Spotty(X): A Braille Multiplication Educational Tool

Description

As a sophomore in high school, I think it is safe to say that in some form, multiplication lies at the heart of our everyday lives. We use multiplication in every aspect of our lives, including anywhere from determining how much three apples will cost at the grocery store to finding out how much a 3D printed model of a certain size would cost in terms of the PLA used. What if we could give the next generation a head start in the realm of multiplication, more specifically the visually impaired population?

After brainstorming about the countless challenges that visually impaired children experience, I decided that an educational tool would be a worthwhile and meaningful design. I wanted my design to be both ergonomic and useful to other students that may not be as fortunate as myself. Through multiple iterations and different stages of rethinking, I landed on the idea of creating a tool that teaches and allows visually impaired students to practice the fundamentals of multiplication through braille. However, I knew as much about braille and how to write numbers in braille as a new born kid, so I spent a fair amount of time surfing the web learning as much as possible about braille and the notation it uses. After fully submerging myself in the realm of braille, I decided to take a stab at designing my educational tool!

After some rethinking and tinkering, I had finally come up with a design that functioned as a usable tool that helped visually impaired students  learn and practice multiplication. I wanted a tool that was easy to use and also effective at teaching multiplication. My design consisted of four rollers each with ten sides labeled 0-9 in braille notation which were housed in two larger pieces that allowed for the user to spin each roller. The first two rollers are spun randomly and the numbers that they land on are the two numbers that have to be multiplied together (ie. a 5 and a 4 would be 5x4). The two following rollers are manipulated by the student and serve as the answer blocks  for the multiplication problem prescribed by the first two rollers(ie. for the above multiplication problem the rollers would read 2 and 0 or 20). This tool could be used during the teaching process as a hands on item that allows visually impaired students to feel it and play with it.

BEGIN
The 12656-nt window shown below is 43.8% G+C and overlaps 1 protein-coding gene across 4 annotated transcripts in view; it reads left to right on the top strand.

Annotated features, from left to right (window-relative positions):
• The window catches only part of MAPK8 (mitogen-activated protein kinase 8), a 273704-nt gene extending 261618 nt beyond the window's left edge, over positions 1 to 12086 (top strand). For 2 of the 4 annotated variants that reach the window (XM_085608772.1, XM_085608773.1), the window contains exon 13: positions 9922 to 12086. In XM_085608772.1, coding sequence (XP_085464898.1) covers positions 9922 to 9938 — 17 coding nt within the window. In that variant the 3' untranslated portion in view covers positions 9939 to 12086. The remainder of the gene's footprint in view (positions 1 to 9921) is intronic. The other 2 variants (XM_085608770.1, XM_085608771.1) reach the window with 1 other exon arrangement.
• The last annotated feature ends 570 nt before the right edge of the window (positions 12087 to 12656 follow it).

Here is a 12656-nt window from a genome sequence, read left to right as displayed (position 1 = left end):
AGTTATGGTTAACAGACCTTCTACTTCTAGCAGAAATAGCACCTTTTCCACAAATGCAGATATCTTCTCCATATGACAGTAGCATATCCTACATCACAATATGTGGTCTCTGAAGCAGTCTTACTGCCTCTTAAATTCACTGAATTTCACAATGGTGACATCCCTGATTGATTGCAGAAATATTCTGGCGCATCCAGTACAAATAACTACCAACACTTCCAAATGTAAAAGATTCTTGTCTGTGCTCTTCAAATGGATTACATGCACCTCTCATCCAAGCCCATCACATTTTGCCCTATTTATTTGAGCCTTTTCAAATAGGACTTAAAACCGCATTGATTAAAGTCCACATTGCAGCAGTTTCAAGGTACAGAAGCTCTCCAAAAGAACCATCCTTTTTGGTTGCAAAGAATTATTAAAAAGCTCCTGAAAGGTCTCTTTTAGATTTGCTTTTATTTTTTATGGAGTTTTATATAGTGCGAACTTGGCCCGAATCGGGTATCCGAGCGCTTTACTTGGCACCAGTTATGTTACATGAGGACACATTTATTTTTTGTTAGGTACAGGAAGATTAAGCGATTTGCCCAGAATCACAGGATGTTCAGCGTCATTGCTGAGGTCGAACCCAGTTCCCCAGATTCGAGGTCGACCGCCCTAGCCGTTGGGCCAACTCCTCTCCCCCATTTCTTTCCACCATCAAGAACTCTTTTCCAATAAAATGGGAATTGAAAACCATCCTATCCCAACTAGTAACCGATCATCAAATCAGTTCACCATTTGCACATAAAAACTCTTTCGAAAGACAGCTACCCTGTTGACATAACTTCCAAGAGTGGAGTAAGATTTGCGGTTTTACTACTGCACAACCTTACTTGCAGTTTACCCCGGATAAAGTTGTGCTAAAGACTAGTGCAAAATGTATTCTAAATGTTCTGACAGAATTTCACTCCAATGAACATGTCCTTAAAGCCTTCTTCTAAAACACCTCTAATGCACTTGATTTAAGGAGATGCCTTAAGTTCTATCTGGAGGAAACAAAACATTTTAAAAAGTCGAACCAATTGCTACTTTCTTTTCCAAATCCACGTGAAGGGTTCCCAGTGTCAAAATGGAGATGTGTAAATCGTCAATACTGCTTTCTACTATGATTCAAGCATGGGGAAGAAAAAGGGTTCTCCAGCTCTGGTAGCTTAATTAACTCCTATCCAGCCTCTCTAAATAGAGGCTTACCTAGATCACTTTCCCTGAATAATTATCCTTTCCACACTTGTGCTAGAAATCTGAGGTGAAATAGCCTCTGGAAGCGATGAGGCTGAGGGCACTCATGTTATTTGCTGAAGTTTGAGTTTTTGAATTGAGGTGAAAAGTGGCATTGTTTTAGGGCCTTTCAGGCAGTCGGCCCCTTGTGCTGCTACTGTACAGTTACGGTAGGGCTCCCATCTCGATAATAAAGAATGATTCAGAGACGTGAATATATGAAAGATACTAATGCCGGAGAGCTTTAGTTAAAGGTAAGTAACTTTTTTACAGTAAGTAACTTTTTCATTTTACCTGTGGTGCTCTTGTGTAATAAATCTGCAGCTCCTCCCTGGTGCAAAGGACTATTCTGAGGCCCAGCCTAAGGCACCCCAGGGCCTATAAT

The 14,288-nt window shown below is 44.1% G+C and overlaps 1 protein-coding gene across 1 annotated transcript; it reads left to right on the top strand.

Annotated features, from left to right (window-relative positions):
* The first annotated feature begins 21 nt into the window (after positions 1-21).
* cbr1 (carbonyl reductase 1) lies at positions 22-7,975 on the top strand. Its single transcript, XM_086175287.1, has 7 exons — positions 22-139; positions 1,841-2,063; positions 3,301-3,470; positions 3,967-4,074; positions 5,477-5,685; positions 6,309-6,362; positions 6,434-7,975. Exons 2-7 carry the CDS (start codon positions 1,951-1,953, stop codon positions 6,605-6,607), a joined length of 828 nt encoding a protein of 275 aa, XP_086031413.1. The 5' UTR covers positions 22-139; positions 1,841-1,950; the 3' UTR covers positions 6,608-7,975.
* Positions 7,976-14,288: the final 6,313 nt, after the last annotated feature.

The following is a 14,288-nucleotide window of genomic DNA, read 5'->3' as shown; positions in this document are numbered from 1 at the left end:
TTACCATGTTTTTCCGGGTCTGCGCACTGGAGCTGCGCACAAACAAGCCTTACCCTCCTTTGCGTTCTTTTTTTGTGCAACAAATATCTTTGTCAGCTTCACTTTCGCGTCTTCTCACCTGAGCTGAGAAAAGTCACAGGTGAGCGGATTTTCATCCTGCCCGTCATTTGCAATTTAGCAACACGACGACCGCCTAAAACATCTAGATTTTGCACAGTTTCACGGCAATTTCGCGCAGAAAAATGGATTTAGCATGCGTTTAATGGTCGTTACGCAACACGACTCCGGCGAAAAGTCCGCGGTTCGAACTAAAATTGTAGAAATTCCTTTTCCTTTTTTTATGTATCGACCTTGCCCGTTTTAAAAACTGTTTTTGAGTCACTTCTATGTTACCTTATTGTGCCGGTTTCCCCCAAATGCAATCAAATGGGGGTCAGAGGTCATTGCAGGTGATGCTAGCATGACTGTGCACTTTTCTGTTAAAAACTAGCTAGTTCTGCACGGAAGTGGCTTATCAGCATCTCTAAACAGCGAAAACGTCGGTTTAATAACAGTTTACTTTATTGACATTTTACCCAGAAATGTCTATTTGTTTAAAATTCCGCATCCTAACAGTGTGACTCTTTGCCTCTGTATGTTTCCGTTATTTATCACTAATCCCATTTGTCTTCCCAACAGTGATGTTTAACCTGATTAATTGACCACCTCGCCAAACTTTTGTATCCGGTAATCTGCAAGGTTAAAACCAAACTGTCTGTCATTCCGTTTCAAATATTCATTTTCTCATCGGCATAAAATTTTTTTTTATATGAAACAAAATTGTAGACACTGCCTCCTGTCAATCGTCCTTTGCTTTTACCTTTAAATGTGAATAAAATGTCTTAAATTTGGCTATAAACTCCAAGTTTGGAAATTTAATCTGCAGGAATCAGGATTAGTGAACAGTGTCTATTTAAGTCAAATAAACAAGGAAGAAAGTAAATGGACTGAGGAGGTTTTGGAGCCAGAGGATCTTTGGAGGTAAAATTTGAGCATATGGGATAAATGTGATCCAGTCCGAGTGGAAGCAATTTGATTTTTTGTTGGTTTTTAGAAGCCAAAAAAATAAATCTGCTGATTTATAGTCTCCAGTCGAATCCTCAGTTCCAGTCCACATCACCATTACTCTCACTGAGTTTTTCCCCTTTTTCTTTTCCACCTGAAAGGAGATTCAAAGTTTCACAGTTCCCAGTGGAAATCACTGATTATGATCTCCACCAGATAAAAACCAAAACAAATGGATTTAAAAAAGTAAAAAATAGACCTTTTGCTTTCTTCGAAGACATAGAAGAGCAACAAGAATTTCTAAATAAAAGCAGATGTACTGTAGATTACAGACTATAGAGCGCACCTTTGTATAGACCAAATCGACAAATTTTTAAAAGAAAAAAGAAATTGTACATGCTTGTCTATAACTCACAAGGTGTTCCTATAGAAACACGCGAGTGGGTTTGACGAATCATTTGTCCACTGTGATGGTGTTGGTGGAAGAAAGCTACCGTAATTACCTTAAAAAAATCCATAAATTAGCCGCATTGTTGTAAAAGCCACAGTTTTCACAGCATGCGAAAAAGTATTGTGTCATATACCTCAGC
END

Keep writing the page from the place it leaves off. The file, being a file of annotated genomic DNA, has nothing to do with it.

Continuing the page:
I believe that this simple tool with have a major impact on the way visually impaired students in elementary school learn multiplication. By allowing students who are tangibly inclined to feel and play with this model, I believe that this combination between math and a tangible model will accelerate the students learning and give the future generations of visually impaired students a head start in their math. 

Since creating my design, I contacted my local branch of my school board that deals with the education of visually impaired students and they have provided enormous amounts of support and help in perfecting my design. Additionally, after reaching out to my community via our community Facebook page, I have met many individuals in my area who would benefit from such design and I hope to be able to donate this model to a child in elementary school that would benefit from my 3D printed design!!

How To Use:

This multiplication tool is most effectively used while physically teaching the visually impaired students how to multiply and afterwards as a tool to help the children practice their new-found knowledge. Essentially, the first two rollers are spun randomly which gives the child a multiplication problem (ie. a 5 and a 5 would be 5x5) and the last two rollers are for the student to answer the problem (ie. the answer to the previous question would be a 2 and a 5 =25). That's it!

BOM:

4x Braille Rollers (I used red PLA)

2x Braille Holders (body) (I used white PLA)

1x Glue that will bond the two large Holders together (I used Super Glue)

Assembly:

  • The first step is to print out all of the parts needed (see BOM)
  • Remove and clean up any supports that are left on the printed model. 
  • Test fit each of the rollers in a roller slot to ensure that each roller rolls smoothly. Every printer’s tolerances are different, so if the rollers do not fit, try decreasing each roller by 1% and reprint.
  • Using your selected glue (I used regular Super Glue and kicker) glue to two holders together lining up the two bulges in the correct orientation to ensure a proper fit.
  • After letting the glue dry, assemble the model and you now have yourself a Braille Multiplication Educational Tool!!!!!!!!
  • Have fun!
  • Print Settings:

    -Rollers x4

    15% Infill

    3 Bottom Layers

    3Top Layers

    3 Outlines/Parimenters

    .3mm Layer height

    Supports: YES

    -Roller Housing x2 (one left, one right)

    6% Infill (to save filament)

    3 Bottom Layers

    3Top Layers

    3 Outlines/Parimenters

    .3mm Layer height

    Supports: YES

    Please feel free to print this design and remix it to fit your needs. If you like this design or have any suggestions please leave me a comment and like this design! 

    Happy multiplying!

    Robbie

    Design Files

    File Size

    Final Braille Holder Right.stl
    1.37 MB
    Final Braille Holder Left.stl
    1.81 MB
    Final Braille Wheel.stl
    4.4 MB

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